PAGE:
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THE CLAIMS OF GREECE.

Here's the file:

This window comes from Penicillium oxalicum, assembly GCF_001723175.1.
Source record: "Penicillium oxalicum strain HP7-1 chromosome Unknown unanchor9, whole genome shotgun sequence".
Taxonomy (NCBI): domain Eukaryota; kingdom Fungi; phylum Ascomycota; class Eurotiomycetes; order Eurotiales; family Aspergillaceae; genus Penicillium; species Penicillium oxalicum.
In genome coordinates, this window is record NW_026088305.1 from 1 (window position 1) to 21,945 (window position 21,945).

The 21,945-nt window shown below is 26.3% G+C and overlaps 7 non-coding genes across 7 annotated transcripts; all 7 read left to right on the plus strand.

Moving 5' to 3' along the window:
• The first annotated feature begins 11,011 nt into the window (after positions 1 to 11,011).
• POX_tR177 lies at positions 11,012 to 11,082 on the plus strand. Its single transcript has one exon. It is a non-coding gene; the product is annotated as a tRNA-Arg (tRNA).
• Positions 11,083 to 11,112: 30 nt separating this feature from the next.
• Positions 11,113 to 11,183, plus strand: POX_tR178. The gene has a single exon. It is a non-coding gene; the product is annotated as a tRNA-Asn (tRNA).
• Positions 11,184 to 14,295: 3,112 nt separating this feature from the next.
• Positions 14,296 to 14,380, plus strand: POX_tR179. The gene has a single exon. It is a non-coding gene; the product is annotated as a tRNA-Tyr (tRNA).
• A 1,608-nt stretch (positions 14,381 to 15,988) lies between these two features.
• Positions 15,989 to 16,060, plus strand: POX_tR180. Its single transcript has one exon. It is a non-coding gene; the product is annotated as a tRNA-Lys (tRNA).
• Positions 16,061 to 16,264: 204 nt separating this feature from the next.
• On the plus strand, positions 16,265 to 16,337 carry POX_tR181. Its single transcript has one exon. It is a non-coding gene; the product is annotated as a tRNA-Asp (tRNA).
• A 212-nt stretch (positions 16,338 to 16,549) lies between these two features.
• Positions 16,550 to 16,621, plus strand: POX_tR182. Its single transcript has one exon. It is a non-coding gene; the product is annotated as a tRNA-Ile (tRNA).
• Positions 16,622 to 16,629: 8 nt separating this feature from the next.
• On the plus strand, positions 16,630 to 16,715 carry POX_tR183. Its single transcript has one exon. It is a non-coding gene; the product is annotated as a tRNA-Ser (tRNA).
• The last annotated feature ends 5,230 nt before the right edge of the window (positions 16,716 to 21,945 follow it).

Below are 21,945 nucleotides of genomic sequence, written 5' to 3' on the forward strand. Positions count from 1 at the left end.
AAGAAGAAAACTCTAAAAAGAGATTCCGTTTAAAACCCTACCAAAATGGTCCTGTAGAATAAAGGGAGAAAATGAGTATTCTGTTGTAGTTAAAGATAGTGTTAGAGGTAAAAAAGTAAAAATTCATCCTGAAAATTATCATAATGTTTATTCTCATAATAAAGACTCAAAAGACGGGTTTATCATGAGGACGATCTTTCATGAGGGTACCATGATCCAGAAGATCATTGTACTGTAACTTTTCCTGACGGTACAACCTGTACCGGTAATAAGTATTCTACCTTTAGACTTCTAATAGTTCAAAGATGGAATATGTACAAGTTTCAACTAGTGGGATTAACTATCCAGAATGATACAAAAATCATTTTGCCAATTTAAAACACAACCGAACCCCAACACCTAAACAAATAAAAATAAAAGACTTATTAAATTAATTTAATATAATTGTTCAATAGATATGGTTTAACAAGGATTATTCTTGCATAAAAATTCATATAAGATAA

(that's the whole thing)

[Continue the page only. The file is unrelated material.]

The claims of Greece! The claims of Greece! No doubt Miss Sappho loved and sung; But how can Europe keep the peace, The wily Greek and Turk among; Eternal summer may be there, But noise of war is in the air. The nations look on Marathon, And wonder sometimes wiii there be A fight like that which erst went on Between the mountains and the sea, Where Turk and Greek may find a grave, If neither party will behave. A Bismarck sat with furrowed brow And scanned the Treaty of Berlin; Quoth he, "There'll be a fearful row. My interference must begin; We'll arbitrate, he spoke, when lo! Both Greece and Turkey answered "no!" "Trust not for freedom to the Franks" Was Byron's sage remark to Greece, He bid the Hellenes close their ranks, Their only hope for full release. They've taken his counsel, it would seem, Yet surely 'tis an idle dream. "Fill high the bowl with Samian wine," Whatever Samian wine may be, And still let Grecian temples shine, Be Greece inviolate and free; But ne'er shall European peace Be broken for the claims of Greece. FASHION, FRIPPERY AND. FOLLY. Chinchilla is regaining public favor. Brown satin is mixed with pink, and jet. A dress for bridesmaids is of two shades of pale blue satin. Skating jackets for ladies have military braid upon the fronts. "It is only after long reflection'.that I go to an entertainment with any young man," said the maiden to her mirror. The women of Calcutta are described as very beautiful, but they fail rapidly after reaching the age of maturity. Whenever young ladies learn to stick a pin in their apron strings that it won't scratch a fellow's wrist there will be more marriages. Wrap up your children warm this cold weather. If they persist in going out with out their wraps, rap them when they come back. Labouchere suggests that ladies whom na ture has not favored with fleshiness should adopt loose rather than tight fitting garments and subdued rather than gaudy colors. A little 7-year-old girl said: "Uncle Horace eight and seven make fifteen, don't they ?" "Yes." "Then," said she, "it's only eight years before I shall have a beau, and oh, I dread it!" A distinction-Vere de Vere Poore: "There's that lucky dog, Newwed, who's just married a million !" Tom Tinchaser : "Never marry for money, my boy; but if ever you meet a nice girl with plenty of tin, try to love her." The Burlington Iiawkeye says: "The Ute women buy garters to wear round their necks." We suppose, then, that they buy necklaces to wear-we pause, because we dlare not pursue that course of reasoniug fur ther. A Galveston widow is about to marry her fifth husband. Her pastor rebuked her for contemplating matrimony so soon again. "Well, I just want you to understand, if the Lord keeps on taking them, I will too," was the spirited reply. A young lady slipped on the ice and lay there recklessly waiting to be rescued. A clerk in a hoisery store, who was standing near the scene of the disaster, viewed the spectacle with professional curiosity a mo ment or two, and then exclaimed: "Pretty, very pretty, but they only cost thirty-six cents a pair." Young men who threaten to kill themselves unless certain ladies marry them, and suc ceed by this cowardly trick in leading their adored ones to the altar, will be disgusted to 1 learn that a recent decision pronounces such marriages forced and consequently invalid. Still, the world would be better off if the la dies refused in the first place and let the love lorn idiots kill themselves: When interviewed by the gallant and in dustrious reporter as to whether she regretted leaving the White House, Mrs. Hayes did not respond in the vague slang of the time: "Well, I should just blush to murmur." She merely said, with becoming frankness: "Yes, I do. It is very homelike, and we have enjoyed it very much indeed." There can be no two opinions on that point. Madam says it will be very pleasant for herself and her husband to welcome the Garfields to the White House. As to their contemplating a trip abroad, that was all nonsense. The New Soclety Reporter. Well, how did you get along at the party last night?" asked the city editor of the t Brooklyn ~Eage of a new reporter whom he t had engaged the day before, and whom he I had sent to write up a social occasion. "Not very well," responded the new re- c porter, gloomily. "I don't think Brooklyn c society is the top.notch racket anyhow." "What's the matter ?" demanded the city a editor; "didn't they use you well ?" ( "I can't say they did," rejoined the new 1 reporter. "Now, I went up there last night ( and waded right into the fun. I asked for I the chairman of the party, and told him we I were laying out to swell their heads in to day's issue, and he'd better skip in and in- I troduce me to some of the high-bugs if be calculated to have his name mentioned ii the r report." z "What did he say to that ?" asked the city editor with a calm gleam in his eye. a "He wanted to know who sent me. I told him the main guy of this literary bank had fired me in there, and that when I'd got through shaking a leg I'd like some facts about the lay-out. If he couldn't give 'em, I told him, he'd better get the secretary to heel up pretty lively, or I'd give the whole outfit a deal in the paper that would make him think every hair on his head a band of music, and all playing different tunes." "And what did he say to that ?" inquired the city editor, the gleam deepening ominous ly. "Oh, he said he was a friend to the Eagle, and would do what he could for me. I told him he'd better hop right at it, and first I wanted to meet the gals. If he calculated to hold the friendship of the Eagle, I said, he didn't want to waste much funny business before he had me bumping around in the mazy. He said if I'd go up stairs and take off my hat and overcoat, he'd see me later." "Did you do it ?" asked the city editor in a constrained tone. "No. I said I wanted some grub first. So he took me down in the front kitchen and asked me if I liked boned turkey. I told him I'd take a leg and some of the breast. What do you think he gave me? Head-cheese! If he didn't you can lick me. I couldn't eat that, and so I asked him for a glass of beer and a cheese sandwich. He said he had some wine, so 1 drank a bottle and put a couple in my pockets." "What did you do then ?" interrogated the ry city editor, fingering a length of gas-pipe." "I went up to the parlor, and he said I'd to better take a description of the scene before id I danced, and he gave me the names. Here they are: Mary Monroe, red frock, white Is sack, and hair bunched; Emma Latrobe, 3r yellow dress and high-heeled slippers; Ma rion Willoughby, some kind of thin stuff, n white, and tied up with blue tape, and hair a frizzled: Jennie Murchison, black clothes ' and a feather in her hair; Ella Wexford, red hair and gray suit fiat in front and stuck out behind; Pauline. Tresley-I tell you, boss, k she was a daisy. Bigger'n a tub and dressed to the top branch. She had on a velvet out fit a mile long, and sixteen rows of teeth on - her gloves. Her hair was a dead yellow, tied d up like a bun, and had a lot of vegetables in is it. Florence Ross, green dress, flipped with velvet and hoisted up at the side with a white Le check-rein; Vinnie Hammersly, white net 't work with red streaks, walked with a limp, y and hair frescoed. That's all I got. There - was a lot of old pelicans there, but I knew you didn't care for them, and as for the men, ' I told 'em it would cost 'em a dollar apiece to d get in, and as they wouldn't put up I shaved 'em. I can state that they were a cheap lot, a who don't know any more about society than a pig does of politics, and I'll teach 'em a lesson. And, I say, we'd better give the the chairman a rub. He didn't introduce me to a solitary hen. Better say that he hasn't paid his gas bill for seven months, and that day before yesterday his accounts were found short. What do you think ?" "Got any more about the party ?" demand r ed the city editor rising slowly. r "Nothing, only that the grub wasn't fit to eat, though furnished by that popular caterer e Mr. Traphagener. I told him I'd give him a s puff. You might say too that the whole party was a dead failure on account of Y the villainous treatment to which our new L society reporter was subjected when heasked for a handful of cigars. Say, what have you e got for me to do to-night ?" "'Not a thing!" yelled the city editor, as he brought the gas pipe across the new repor Ster's ear. "You infernal reptile, don't you know that was one of the best houses in town s and the affair one of the finest of the season?" S "I'm going back to St. Paul," groaned the r new reporter, as he fell down stairs. "If Sthat's Brooklyn society, I'm going where they 1 have home style," and he struck off toward the northwest largely afoot. Arms Like Legs. Ultra fashionable women's arms, says a New York correspondent, now look like Slegs. The cause of this is the new styles of gloves and sleeves. Fine woolen gloves, re sembling stockings or Jersy webbing, are r worn to reach nearly to the elbow. If the arm be plump and tapering its appearance is wonderfully leg-like in such a covering; and even if it be thin it is like a leg of the scrawny sort. Then let the elbow sleeve have a white lace edge, and you have both leg and drawers complete. At a jolly evening party a girl thus gloved was induced to thrust her hands [ into a pair of child's shoes, drape her waist and shoulders in a child's dress, and, stand ing behind a table, do a marionette dance with her arms. The performance was a hit. The creature was straddle-legged, owing to the impossibility of bringing the arms close together, but that only made it the funnier. Some of the dress sleeves are cut to fit the arm so closely that they have to be buttoned or laced from the wrist to the elbow after the dress is put on. For the promenade, long [ Swede Saxe gloves are drawn over the sleeves, and no cuff or frill of lace is visible. Over the gloves, however,are worn any num ber of bangles and gold bands, like the ankles of Oriental women. Again, we have long, loose black kid gloves, a semblance of the high-top boots of the Castillian gallants with black Spanish lace at the knees or el bows. Pretty novelties in this line for girls Swho wear dresses with short sleeves, like Smisses' panties, are exitra long tinted gloves, reaching nearly to the shoulder and showing aldittle interval of bare arm most infantile and bewit cling. d Why They do not get Married. d t A well-known society man was asked why, : with his wide acquaintance, and his notable fondness for womanhood, he did not get mar 1 ried ? "Because," was the rather puzzling re a ply, "all my lady friends belong to what is k styled our best society." "Well, what of d that ?" "Just this, my dear fellow," answered the confirmed bachelor,. "I despise any man d that will marry a woman for her fortune; and I think that any man who, without a bo nanza of his own, would undertake to sup port a fashionable young woman of the period, is too big a fool to be allowed to run at large outside of an idiot asylum. I have a o vast circle of female acquaintances. They e are all girls in fashionable society, luxurious 3 ly reared, petted, spoiled, indolent, and help e less. I should consider an income of from e twenty-five to fifty thousand dollars a year. absolutely indispensable to any essay at play ing the husband to one of them. I haven't such a sum about my trowsers-pockets, and so I stay unmarried. I know I have in me ) the material to make some old la'y a model son-in-law, but I fear it is destined to be sweetness wasted on the desert air of batch elorhood. Our society girls are beautiful, ,t bright, possessed of many respectable accom r plishments, and altogether more attractive than the young women of any other land be neath the skies; but they are impractical and selfish, and I do not care to set myself up as a moral reformer even in the case of one of them. They have been taught to worship 1 money as their chief god, and I have not enough of their god to demand their adora tion." Couldn't Climb. The other day, says the Indianapalis News, John F. Wallack, superintendent of the Western Union Telegraph in this district, related a bit of his experience. It occurred during one of the night storms so frequent last summer. The violence of the wind had detached the trunk quadruplex wire, used for New YorK business, and the testing instru ment located the break at the first pole west of Lewisville. Mr. Wallack called up the operator there, and ordered that the break be fixed. "Can't go out to-night; storm is too bad," was the reply. "Storm or,no storm, the thing has to be fixed." 4"Wel1, I've got no ladder." "Go out and climb the pole." This some what testily. "I can't climb the pole." "What's the reason you can't ?" Manager's temper going fast. "I'm a woman." Mr. Wallack had forgotten, in the press of business that Lewisville had a female ope rator, but when reminded of it he gave up the job and hired two boys to attend to it. LESTER'S CLIUB ROOMS Main Street, Fort Benton. ST, LOUIS BEER, Wines, Liquors & Cigars THE SULTANA 0IGAR, All in full lines, and served in the very best style.l PALAGE PARLORS Front Street, Fort Benton. ---: THE a Finest Tonsorial Parlors IN' THE NORTHP WEST. SMITH & SPALDING, Proprietors. Messrs. Smith & Spalding respectfully inform the citizens of Benton that they have recently bought out Mr. Wm. Foster, and assure the public a continuation of the uniform skill and courteous attention which is familiar to the habitunes of the place. Hot and Cold Baths. "'Eagle Bird" Saloon. WM. 'OSTER, Proprietor. (Late of the Palace Parlors.) Main Street, opp. Court House, Ft. Benton. THE FINEST KINDS OF Wines, Liquors and Cigars KEPT CONSTANTLY ON HAND. The proprietor cordially invites his old patrons to I call on him in his new departure, assuring them that they will receive careful attention and courteous treat ment. FIRST-CLASS RESTAURANT • run in connection wRti the establihment, wheie Meals will be served AT ALL HOURS by prompt j, and attentive waters. PRK STABLE ýr e HARRIS & STRONG, of PROPRIETORS. In LIGHT AND HEAVY TURNOUTS 8 m Furnished on the shortest notice. The vehicles are all new and first-class, having been received late this fall, ir. and are all of the newest and latest make and design. A specialty is made of ed Saddle Horses for Ladies and Gentlemen. el 1- THE BEST OF ATTENTION SHOWN TO TRANSIENT STOCK. 1 M. A. FLANAGAN, Wholesale and Retail Dealer in DRUGS, N OT 9 N8,, Druggists' Sundries, PERFUMERY, TOILET ARTICLES, BRUSHES, PAINTS,.OILS, VARNISHES, Lamps, Chandeliers, Wall Paper, Etc., Etc. r o r----- O ,t ----1 CHOICE CICARSh ' M - e , Have constantly on hand a full assortment of School Books, and and a general variety of Stationery. e PHYSICIANS' PRESCRIPTIONS CAREFULLY COMIPOUNDED. JOHN H. GAMBLE, LARGENT HOUSE, Front Street, a few doors above postoffic. 8 PROPRIETOR OFq Rive ossi TIHE STAR BA ERY ON HELENA AND BENTON ROAD Fort Benton, IMontana. ('nn fe t1 ner niA FIRST-CLASS TABLE, E JIIofl V And Well Furnished Rooms Sufficient for AKES AND PASTRY, Any Requairements, at .teasonable AE AD P~STR, Rates., Of all kinds always on hand. We make a specialty of turning out the BEST BREAD IN BENTON, and customers can always rely upon getting Fresh Bread at all times. ORuDES FOR Superior Accommodations for WeOdllil Cales and Pastry Gools T Transient Custom. The Traveling Public may be assured that people with Will always receive prompt attention, families who are visiting Montana for the pur poses of business or pleasure, and who may wish to remain for a length of time, will have better attention and accommo dations than they will receive YSTE RS, elsewhere outside of AND ALL KINDS OF FRUITS IWILLIAM H. ULM, In Season. Goods Delivered Proanptly. lIfANAGER. 1880. ESTABLISHED 1877. L. iH. ROSENCRANS, Cor. Front and Bond 8ts., - Fort Benton, Montana. -: MANUFACTURER AND DEALER IN: S DLE$, A N ESS -AND SADDLERY HARDWARE, Hobbles, Feed Bags, Black Snake Whips, Halters, WVhip Stalks, California Lashes, Riding Iridles, Tents, Curry Conabs, Side Saddles, Cinches, Horse Brusbes, Horse lankets . liaitd Bridle Reins, MIexican Spurs, Surcingles, Packet Swivels, Block Stirrups, Horse Collars, Gloves and vittens, Slpper Stirrups, Harness Soap, Harness O11, Iron Bounrd Stirups I do not fail to keep everything to be found in a first-class establishment. Always have on hand a good assort ment of the noted MILLS & LEAK GLOVES AND MITTENS, - :0: Repairing Neatly Done, and at Low Rates to Suit the Times